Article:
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NIH Record - 75th Anniversary - National Institutes of Health

Scientists Discover Rare Genetic Susceptibility to Common Cold

Scientists have identified a rare genetic mutation that results in a markedly increased susceptibility to infection by human rhinoviruses (HRVs)—the main causes of the common cold. Colds contribute to more than 18 billion upper respiratory infections worldwide each year, according to the Global Burden of Disease Study.

Researchers at NIAID identified the mutation in a young child with a history of severe HRV infections. The case, published online June 12 in the Journal of Experimental Medicine, reveals an important mechanism by which the immune system responds to these viruses, say the study authors.

Several weeks after birth, the child began experiencing life-threatening respiratory infections, including colds, influenza and bacterial pneumonia. Because her physicians suspected she might have a primary immune deficiency—a genetic abnormality affecting her immune system—they performed a genetic analysis.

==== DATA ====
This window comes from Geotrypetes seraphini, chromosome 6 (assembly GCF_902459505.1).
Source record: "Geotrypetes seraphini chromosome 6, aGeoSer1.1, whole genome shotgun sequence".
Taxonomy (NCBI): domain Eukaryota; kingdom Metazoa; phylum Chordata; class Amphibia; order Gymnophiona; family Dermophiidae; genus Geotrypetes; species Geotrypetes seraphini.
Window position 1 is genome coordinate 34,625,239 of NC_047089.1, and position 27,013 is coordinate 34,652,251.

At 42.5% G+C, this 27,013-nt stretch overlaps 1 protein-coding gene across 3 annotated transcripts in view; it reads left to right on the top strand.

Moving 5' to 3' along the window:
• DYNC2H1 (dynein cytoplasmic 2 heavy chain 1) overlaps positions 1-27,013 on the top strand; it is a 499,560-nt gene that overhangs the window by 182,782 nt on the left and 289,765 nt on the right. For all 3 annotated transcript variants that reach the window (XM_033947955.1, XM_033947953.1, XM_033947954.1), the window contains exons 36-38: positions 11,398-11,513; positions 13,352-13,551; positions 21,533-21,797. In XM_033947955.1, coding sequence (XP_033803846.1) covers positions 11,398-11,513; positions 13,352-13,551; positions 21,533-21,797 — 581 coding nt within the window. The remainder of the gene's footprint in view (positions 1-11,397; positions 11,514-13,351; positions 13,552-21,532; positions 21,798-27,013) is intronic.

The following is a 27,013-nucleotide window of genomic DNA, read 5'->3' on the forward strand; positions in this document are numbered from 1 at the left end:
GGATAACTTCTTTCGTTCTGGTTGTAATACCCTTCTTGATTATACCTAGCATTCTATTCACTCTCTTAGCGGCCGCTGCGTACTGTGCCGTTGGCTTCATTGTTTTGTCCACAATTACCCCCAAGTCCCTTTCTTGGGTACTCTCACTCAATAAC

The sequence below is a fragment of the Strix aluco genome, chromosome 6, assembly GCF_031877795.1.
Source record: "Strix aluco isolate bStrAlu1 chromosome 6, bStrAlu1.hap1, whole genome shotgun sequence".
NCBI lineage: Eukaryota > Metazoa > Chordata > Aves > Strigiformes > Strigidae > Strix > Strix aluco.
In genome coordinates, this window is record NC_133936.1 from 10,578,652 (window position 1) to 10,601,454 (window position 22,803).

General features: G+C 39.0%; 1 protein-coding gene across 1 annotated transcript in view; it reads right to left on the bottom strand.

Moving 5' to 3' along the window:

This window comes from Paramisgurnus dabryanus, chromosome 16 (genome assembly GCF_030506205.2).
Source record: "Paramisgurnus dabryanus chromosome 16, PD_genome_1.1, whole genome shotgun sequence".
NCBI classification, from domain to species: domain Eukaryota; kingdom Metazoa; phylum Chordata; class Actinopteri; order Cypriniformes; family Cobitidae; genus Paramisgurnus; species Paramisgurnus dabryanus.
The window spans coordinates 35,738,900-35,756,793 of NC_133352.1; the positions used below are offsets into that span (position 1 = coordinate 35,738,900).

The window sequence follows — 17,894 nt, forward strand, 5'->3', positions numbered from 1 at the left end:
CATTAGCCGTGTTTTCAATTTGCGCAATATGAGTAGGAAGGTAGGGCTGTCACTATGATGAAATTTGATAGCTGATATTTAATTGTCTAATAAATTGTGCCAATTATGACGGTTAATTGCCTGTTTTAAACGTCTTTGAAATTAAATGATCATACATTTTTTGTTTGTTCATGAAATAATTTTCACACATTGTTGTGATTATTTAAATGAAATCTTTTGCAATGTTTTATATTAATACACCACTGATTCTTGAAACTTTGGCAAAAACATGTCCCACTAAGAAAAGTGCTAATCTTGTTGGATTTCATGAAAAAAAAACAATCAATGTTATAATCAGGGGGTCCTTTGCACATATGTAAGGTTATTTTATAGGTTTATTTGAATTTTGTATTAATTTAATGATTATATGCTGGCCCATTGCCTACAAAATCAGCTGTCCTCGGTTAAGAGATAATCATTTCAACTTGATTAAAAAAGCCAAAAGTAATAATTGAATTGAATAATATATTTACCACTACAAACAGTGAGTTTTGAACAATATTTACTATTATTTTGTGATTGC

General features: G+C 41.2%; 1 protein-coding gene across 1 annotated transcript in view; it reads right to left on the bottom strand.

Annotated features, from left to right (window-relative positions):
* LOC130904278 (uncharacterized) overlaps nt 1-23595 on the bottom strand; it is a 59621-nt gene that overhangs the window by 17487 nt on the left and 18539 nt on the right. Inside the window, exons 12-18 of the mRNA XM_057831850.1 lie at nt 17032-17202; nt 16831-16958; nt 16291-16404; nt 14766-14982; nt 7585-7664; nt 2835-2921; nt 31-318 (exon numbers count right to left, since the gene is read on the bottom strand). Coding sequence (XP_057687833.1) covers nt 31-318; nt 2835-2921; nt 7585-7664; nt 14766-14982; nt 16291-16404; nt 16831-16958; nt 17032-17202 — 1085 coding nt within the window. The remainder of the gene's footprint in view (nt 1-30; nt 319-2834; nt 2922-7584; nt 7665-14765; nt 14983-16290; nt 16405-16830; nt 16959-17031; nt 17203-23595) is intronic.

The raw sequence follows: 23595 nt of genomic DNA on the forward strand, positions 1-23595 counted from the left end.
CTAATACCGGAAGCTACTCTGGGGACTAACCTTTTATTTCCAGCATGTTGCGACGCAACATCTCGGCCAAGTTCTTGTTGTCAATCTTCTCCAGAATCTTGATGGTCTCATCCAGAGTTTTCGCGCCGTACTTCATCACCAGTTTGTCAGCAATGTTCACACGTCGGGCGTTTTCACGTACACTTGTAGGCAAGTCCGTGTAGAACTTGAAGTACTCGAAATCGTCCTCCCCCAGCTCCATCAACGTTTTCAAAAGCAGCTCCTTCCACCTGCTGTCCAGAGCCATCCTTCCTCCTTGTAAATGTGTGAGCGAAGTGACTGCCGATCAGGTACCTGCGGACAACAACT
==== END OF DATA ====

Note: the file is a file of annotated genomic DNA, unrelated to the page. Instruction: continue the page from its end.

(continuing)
The analysis revealed that she had a mutation in the IFIH1 gene that caused her body to make dysfunctional MDA5 proteins in cells in her respiratory tract.

Previously, scientists had found that laboratory mice lacking functional MDA5 could not detect genetic material from several viruses, making them unable to launch appropriate immune responses against them.

Similarly, the NIH researchers found that mutant MDA5 in the girl’s respiratory tissues could not recognize HRVs, preventing her immune system from producing protective signaling proteins called interferons. HRV thus replicated unchecked in the girl’s respiratory tract, causing severe illness. These observations led the researchers to conclude that functional MDA5 is critical to protecting people against HRV.

With intensive care, the child survived numerous bouts of severe illness and her health improved as her immune system matured and formed protective antibodies against various infectious agents.

“The human immune response to common cold viruses is poorly understood,” said NIAID director Dr. Anthony Fauci. “By investigating this unique case, our researchers not only helped this child but also helped answer some important scientific questions about these ubiquitous infections that affect nearly everyone.”

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